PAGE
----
Uli: Isn’t it kind of strange to find a fish in the woods?
He knows it’s planted. NaTourEst provides jobs to locals. We wonder aloud who gets the job of walking into the woods with a bunch of fish and hiding them without getting mauled by a hungry bear.
“That was fantastic.”
“I can’t believe it—a real one.”
“He looked so menacing.”
“Now we don’t have to lie.”
21:20 Another, larger bear appears. Brown bears are enormous. In North America they’re called grizzly bears. They are rivaled in size only by polar bears. This new bear has matted, light-colored fur and a large extrusion on his back. It’s the bear’s version of a neck. His head is huge, like a nuclear medicine ball, but with a pointy protrusion. Hind legs lumber powerfully around the edge of the woods. He has no belly, only muscle. He sniffs around, digs, searches, tries to move something we can’t see. His head disappears in the ground, over and over until he emerges with a fish and runs off with it. During the Soviet era hunting decimated the brown bear population to an estimated two hundred. In the years since the bears were declared an endangered species, their numbers have grown to a count of seven hundred.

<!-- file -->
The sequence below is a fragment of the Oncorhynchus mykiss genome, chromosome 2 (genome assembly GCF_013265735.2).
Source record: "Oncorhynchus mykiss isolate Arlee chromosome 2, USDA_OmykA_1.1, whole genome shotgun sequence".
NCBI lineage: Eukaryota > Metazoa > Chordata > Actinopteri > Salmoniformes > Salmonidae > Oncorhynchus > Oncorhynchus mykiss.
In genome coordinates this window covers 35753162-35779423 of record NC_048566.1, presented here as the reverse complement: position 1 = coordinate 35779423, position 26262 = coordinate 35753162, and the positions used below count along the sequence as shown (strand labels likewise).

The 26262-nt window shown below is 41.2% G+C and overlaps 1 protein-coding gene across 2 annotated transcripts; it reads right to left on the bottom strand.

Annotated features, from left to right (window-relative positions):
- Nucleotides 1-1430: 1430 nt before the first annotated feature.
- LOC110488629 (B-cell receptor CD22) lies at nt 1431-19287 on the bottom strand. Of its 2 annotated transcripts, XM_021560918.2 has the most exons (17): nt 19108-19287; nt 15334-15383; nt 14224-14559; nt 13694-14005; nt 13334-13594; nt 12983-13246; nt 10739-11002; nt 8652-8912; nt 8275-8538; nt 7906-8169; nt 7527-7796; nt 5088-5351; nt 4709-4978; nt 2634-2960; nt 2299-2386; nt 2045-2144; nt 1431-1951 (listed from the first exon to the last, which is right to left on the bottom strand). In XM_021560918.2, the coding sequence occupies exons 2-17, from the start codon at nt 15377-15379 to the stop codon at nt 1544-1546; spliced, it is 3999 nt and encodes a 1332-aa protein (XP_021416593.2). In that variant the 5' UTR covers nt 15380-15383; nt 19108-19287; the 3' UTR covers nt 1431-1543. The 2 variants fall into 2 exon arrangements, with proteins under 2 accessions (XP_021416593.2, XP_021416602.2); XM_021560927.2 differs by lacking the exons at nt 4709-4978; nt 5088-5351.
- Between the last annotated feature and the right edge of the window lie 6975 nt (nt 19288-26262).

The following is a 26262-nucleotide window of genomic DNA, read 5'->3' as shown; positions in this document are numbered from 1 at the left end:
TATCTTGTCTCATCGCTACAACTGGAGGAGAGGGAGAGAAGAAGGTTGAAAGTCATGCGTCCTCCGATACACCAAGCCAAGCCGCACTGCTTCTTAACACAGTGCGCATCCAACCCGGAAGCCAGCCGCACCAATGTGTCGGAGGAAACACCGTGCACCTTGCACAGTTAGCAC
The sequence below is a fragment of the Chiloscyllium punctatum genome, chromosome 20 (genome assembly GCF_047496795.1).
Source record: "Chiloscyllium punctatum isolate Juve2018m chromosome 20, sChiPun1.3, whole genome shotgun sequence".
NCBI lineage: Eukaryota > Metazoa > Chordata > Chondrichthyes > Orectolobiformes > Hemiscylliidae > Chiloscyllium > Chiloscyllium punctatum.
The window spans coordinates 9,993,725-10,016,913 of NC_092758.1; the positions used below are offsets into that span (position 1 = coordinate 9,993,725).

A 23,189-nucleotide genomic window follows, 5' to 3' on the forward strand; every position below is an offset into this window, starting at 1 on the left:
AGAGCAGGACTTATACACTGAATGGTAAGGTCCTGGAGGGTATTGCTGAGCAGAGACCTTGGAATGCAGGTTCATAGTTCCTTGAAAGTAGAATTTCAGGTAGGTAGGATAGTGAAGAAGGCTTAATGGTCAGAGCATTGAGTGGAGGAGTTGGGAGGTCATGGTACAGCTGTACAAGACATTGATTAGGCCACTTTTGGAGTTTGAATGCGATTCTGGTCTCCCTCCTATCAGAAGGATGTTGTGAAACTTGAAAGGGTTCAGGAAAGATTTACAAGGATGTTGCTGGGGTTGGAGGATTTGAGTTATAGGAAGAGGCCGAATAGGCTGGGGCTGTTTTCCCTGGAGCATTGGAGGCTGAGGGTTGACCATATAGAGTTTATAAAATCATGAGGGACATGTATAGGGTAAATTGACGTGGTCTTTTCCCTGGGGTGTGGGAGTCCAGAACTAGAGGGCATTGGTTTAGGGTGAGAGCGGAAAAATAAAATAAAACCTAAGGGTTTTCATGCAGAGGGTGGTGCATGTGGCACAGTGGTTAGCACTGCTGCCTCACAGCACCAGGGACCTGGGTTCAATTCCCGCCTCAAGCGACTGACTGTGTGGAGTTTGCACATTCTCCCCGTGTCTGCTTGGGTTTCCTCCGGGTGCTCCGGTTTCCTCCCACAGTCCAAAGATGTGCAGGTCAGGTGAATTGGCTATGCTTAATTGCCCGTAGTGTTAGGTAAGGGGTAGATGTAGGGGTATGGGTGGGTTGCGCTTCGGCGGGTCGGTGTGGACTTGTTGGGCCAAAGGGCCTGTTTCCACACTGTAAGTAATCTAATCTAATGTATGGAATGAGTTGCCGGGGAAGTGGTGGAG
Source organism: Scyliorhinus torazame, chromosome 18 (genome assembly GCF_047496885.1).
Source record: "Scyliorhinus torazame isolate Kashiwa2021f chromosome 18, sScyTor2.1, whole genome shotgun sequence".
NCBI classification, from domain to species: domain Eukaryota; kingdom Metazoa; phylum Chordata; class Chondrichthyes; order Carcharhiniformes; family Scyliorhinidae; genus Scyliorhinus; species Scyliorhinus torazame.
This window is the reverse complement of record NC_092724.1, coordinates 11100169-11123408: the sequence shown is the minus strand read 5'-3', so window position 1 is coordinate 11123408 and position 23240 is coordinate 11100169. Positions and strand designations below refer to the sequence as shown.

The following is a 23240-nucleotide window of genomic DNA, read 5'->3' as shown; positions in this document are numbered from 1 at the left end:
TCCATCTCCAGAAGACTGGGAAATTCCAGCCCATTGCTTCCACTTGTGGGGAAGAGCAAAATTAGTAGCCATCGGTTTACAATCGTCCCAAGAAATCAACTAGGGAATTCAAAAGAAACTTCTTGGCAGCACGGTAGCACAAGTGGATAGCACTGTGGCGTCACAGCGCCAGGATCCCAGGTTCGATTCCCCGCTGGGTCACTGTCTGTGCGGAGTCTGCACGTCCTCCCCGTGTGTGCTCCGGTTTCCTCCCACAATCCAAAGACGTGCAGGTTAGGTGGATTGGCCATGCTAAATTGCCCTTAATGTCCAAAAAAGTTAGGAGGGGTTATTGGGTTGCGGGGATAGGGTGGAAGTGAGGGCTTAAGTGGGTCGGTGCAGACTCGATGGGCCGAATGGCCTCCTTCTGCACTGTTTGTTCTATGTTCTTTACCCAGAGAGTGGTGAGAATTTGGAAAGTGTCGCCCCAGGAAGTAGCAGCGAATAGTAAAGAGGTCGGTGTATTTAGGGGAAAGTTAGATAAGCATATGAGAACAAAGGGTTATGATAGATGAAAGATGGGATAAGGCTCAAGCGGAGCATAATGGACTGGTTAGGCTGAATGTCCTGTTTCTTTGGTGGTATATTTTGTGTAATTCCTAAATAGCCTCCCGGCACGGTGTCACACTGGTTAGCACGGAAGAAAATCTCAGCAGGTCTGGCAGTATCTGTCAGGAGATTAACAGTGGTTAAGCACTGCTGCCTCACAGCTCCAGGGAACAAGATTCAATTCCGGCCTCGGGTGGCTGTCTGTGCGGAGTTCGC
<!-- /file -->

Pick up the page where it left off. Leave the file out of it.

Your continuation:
image: Tarmo Sammal
21:40 The bear returns. Again, and Again. We’re mesmerized, fascinated, ecstatic to see bears in the wild, not in a cage. We are in a cage, but it feels right. We are visitors in the bears’ home.
21:40 It seems that the show is over. We are unrolling our sleeping bags on the bunk beds when Daniel says in a quiet voice that sounds as if we’re in a horror movie, “Mom, look behind you.” I turn, frozen in ice-cold terror to the back side of the cabin and see a black outline of a ponderous bear, trudging through the bog into the moonlit forest.
22:00 Like the Waltons, we say goodnight aloud, but not too loud.
7:30 The alarm blares. We pack up. Aussie girl reports on the wildlife. She didn’t sleep all night, panic-stricken by every noise. She saw a bear outside at 1:30 and 3:00, an elk at 4:10 and a bear again at 5:00. She asks when the guide will pick us up?
Me: There is no guide. We’re supposed to walk back on our own.
With a slight tremor in her voice, she asks if we don’t mind waiting a few minutes so we can hike back as a group. Of course. We bid farewell back at our cars. Uli drives down the pitted path that passes for a road. We’ve eaten up our food rations. We’re hungry. Hungry as bears of course. Like the bears, we, too, will probably have fish, the delectable, marinated herring Estonians love. But the only open café is thirty-one miles away. I wish I’d bought those vodka chocolates.
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Elizabeth Reed is a musician, political activist and traveler. She is writing a memoir about surviving leech attacks in the Sumatran rain forests, trekking in Irian Jaya and riding the rollercoaster of marriage and parenting. She and her husband have been to 46 countries, most of them with one or two children in tow.